1,000 electric car charging stations coming to Montreal by 2020

1,000 electric car charging stations coming to Montreal by 2020

The city says 50 electric vehicles will be available in the downtown core starting this summer.

1,000 electric car charging stations coming to Montreal by 2020

Story contributed by Marc Semail, VEVC

Written by Jason Magder, Montreal Gazette
May 11, 2016


The city will pay roughly $10 million to install a network of 1,000 charging stations by 2020 that will be accessible to all car-sharing companies and anyone who possesses an electric vehicle. The goal is for there to be 1,000 electric car-sharing vehicles by that time.

Montreal’s two car-sharing companies bashed the city’s plan to encourage more electric cars, saying its goals are far too modest.

On Wednesday, the city unveiled a plan to allow 1,000 electric car-sharing vehicles in Montreal by 2020.

The companies say the city-wide electric car-sharing plan — with a goal of encouraging existing companies to change their gas-powered cars for electric ones — will stunt the growth of the popular service.

“There are so many flaws in the plan that it’s not workable,” said Jérémi Lavoie, general manager of Car2Go.

Currently, just two companies provide what’s called one-way car-sharing services in Montreal: Car2Go and Communauto (through a service called Auto-Mobile). The services allow users to take a car from its designated parking spot and leave it in another spot. The services rely on the boroughs to grant universal access permits — stickers mounted on cars — so cars can be parked in spaces reserved for residents. Only six of the 19 boroughs currently have such arrangements with car-sharing companies. The new plan calls for all boroughs to allow car-sharing in reserved parking spots by next year.

According to the plan, the city will take charge of issuing parking permits for car-sharing vehicles, previously a borough responsibility. The city has a Montreal-wide target of 54 charging stations and 56 parking permits for electric cars this summer, and plans to double both numbers by December. The permits would be distributed evenly to all companies, existing ones and new players wanting to enter the market. Between 2017 and 2020, the city will progressively withdraw parking permits for gas-powered car-sharing vehicles.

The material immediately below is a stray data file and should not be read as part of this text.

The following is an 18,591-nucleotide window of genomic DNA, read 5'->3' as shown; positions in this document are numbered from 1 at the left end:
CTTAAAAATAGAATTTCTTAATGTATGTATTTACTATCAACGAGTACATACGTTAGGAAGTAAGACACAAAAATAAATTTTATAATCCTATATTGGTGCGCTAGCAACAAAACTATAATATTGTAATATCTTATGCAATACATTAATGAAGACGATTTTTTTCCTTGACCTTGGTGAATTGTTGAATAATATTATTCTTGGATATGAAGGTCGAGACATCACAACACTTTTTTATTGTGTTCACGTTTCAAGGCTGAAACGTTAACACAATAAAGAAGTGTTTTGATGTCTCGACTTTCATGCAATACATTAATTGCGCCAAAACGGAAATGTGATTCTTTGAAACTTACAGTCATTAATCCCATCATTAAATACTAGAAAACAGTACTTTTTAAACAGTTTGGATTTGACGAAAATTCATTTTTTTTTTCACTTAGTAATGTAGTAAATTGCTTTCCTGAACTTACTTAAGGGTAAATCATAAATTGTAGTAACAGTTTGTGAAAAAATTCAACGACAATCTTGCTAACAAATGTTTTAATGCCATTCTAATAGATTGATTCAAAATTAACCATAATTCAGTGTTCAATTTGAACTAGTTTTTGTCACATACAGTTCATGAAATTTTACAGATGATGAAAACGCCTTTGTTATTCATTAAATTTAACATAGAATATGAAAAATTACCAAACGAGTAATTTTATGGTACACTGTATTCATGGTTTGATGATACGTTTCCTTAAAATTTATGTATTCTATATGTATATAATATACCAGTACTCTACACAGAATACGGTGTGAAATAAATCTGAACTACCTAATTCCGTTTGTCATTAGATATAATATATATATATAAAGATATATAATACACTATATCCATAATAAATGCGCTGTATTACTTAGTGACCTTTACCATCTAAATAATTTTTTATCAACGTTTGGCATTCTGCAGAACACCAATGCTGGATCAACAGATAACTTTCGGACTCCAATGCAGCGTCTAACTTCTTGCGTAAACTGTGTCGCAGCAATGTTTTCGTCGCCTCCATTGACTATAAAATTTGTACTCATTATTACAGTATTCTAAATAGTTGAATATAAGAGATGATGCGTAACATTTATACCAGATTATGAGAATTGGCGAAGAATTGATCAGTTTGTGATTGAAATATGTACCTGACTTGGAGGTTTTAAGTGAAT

50 electric vehicle charging stations will be installed downtown as soon as next month.

“We think the city has to go back to the drawing table, because this policy has already been eclipsed by reality,” said Marco Viviani, director of public relations for Communauto. “There are already 1,000 car-sharing vehicles in Montreal, and we already have 75 electric cars. We should not limit the number of cars that can be rolled out.”

By next month, the Ville-Marie borough will allow car-sharing cars to park in spaces reserved for residents, but permits will only be granted to electric cars.

Viviani said limiting the number of electric cars that can get parking permits will hurt his customers, who have been waiting for two years to be able to drive downtown and park.

“We already have 75 electric cars, so (with 56 parking stickers issued city-wide this summer) that means we won’t be able to have all of our cars permitted to go downtown,” Viviani said. “We don’t understand why the city is putting limits in place.”

He added that according to his company’s estimates, there is likely enough demand in Montreal for 2,000 car-sharing vehicles, so the city’s plan for 1,000 vehicles falls short.

Lavoie said the city is proposing far too few public charging stations, and explained that there should be a ratio of three charging stations for each car, not one-to-one as the city is proposing.

“We need a large number of stations, otherwise we’ll have tow trucks towing cars because (their batteries are dead),” Lavoie said.

Montreal Mayor Denis Coderre said he’s not concerned about the limits set on the number of electric cars.

“If we have the capacity to do more, that’s perfect,” he said. “In principle, we can adjust if there is a need.”

Projet Montréal’s Craig Sauvé, the party’s critic for transportation issues, said it seems the mayor wants to limit the growth of car-sharing.

“Just because Mayor Coderre seems to want to control this, he’s putting in all sorts of delays. He’s stifling the growth of this service,” Sauvé said.

Original article here.